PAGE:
Hospital negligence can result in serious injuries and even deaths. If you have been injured as the result of negligence while you were a patient in a hospital, or if a loved one died due to hospital negligence, you may be able to file a claim and collect compensation for pain and suffering, lost wages, medical expenses and other losses. Some of the most common forms of hospital negligence include wrong-site surgeries, medication errors, surgical errors, development of hospital-acquired infections, improper use of anesthesia, improper treatment of a diagnosed medical condition, failure to monitor or stabilize a patient, or improper use of a medical device. Call Napoli Bern Ripka, LLP at 888-529-4669 today to discuss your legal options.

4 Comments

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  1. Linda Mabry says:
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    I work in a Cardiac Cath lab and the standard across the country for anyone entering an ED with chest pain is to access them immediately and not release them until it is completely ruled out that they are not having a heart attack. This is unbelieveable. Shame on that hospital for having standards of a third world country.Here in america this kind of treatment should NEVER be seen. I feel for his family. I don’t believe in sueing but if this was my husband or brother I would sue the socks off this hospital and all its affiliates.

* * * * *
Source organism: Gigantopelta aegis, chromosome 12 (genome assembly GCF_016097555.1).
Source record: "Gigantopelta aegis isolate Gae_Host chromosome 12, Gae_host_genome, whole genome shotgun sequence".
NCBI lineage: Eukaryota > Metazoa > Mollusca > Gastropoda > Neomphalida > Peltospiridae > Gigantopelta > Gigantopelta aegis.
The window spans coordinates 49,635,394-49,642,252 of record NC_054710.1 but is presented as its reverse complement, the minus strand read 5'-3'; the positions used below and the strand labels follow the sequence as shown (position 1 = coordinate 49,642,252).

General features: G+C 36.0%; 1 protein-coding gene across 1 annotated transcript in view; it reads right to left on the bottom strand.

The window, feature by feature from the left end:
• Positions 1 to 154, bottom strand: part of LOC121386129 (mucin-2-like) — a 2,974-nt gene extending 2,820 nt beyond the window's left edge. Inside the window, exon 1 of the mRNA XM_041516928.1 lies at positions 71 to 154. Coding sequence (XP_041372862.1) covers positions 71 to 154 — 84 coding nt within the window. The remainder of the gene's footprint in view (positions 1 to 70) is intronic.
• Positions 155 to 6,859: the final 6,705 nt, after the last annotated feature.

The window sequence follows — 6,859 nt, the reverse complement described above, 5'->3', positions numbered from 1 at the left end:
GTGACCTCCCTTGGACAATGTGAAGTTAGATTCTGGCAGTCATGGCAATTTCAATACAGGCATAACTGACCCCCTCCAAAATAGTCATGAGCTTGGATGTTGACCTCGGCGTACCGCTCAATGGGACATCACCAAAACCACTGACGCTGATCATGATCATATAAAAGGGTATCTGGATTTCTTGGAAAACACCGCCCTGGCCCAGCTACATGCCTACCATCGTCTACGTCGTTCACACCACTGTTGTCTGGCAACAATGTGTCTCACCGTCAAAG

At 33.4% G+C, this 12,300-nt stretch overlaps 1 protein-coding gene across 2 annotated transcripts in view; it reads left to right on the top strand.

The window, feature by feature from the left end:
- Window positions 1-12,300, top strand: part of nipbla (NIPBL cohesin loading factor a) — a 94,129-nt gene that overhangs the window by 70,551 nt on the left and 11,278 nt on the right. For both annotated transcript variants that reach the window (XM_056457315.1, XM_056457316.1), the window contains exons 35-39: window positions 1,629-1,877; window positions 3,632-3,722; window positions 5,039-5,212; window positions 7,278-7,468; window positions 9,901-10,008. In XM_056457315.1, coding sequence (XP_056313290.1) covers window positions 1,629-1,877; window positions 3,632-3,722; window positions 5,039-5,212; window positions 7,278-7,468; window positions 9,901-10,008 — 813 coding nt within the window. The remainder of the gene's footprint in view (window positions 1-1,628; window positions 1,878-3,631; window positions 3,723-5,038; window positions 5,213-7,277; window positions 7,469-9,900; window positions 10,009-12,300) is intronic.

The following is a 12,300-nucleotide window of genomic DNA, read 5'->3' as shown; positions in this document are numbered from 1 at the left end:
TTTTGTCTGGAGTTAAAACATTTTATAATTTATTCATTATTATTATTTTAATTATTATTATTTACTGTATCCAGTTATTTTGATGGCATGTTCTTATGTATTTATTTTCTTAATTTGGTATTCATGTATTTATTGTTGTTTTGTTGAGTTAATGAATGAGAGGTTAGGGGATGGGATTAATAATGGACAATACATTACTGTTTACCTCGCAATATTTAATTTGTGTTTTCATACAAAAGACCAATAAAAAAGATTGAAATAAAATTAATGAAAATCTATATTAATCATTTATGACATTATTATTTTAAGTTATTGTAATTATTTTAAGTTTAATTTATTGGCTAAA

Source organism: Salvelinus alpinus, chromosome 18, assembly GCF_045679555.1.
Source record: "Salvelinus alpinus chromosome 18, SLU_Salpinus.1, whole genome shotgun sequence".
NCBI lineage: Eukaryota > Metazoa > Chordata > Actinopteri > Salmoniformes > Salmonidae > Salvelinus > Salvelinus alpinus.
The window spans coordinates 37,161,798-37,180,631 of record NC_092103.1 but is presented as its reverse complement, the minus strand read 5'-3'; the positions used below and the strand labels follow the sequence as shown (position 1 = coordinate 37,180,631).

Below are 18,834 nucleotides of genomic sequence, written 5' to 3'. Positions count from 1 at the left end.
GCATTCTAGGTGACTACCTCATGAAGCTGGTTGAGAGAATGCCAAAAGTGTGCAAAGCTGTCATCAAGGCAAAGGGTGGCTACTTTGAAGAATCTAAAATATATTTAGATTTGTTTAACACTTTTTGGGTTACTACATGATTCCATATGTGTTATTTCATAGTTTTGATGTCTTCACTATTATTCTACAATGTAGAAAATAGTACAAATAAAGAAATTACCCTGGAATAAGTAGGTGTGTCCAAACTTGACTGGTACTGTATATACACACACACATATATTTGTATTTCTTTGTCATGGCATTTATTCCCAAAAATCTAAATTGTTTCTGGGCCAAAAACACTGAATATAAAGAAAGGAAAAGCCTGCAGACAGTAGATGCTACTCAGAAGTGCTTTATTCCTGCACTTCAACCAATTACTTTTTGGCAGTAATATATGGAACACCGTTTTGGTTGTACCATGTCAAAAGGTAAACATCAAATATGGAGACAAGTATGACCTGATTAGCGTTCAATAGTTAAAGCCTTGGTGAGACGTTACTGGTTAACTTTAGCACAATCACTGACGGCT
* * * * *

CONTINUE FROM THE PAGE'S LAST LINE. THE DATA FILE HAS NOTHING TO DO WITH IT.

2. Linda Mabry says:
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    I work in a Cardiac Cath lab and the standard across the country for anyone entering an ED with chest pain is to access them immediately and not release them until it is completely ruled out that they are not having a heart attack. This is unbelieveable. Shame on that hospital for having standards of a third world country.Here in america this kind of treatment should NEVER be seen. I feel for his family. I don’t believe in sueing but if this was my husband or brother I would sue the socks off this hospital and all its affiliates.

  3. lamar says:
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    this hospital shuld be closed the hell down thats so sad a life is lost and i bet dis hospital is goin to continue running wit no promblem i feel for his family and is tryin so hard not to cuss someone out this is sad someone in his family shuld be gettin money this is seriouss not a joke and along with his family getting money this hospital should still be shut down. him watin for 80mins iz rediciousl thats over an hour.

  4. Steve Fincher says:
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    Why didn’t this article mention if he had insurance or not?????? If that was Bill Gates, that wouldn’t have happened. Our health care system is for profit. Isn’t it time for Single Payer????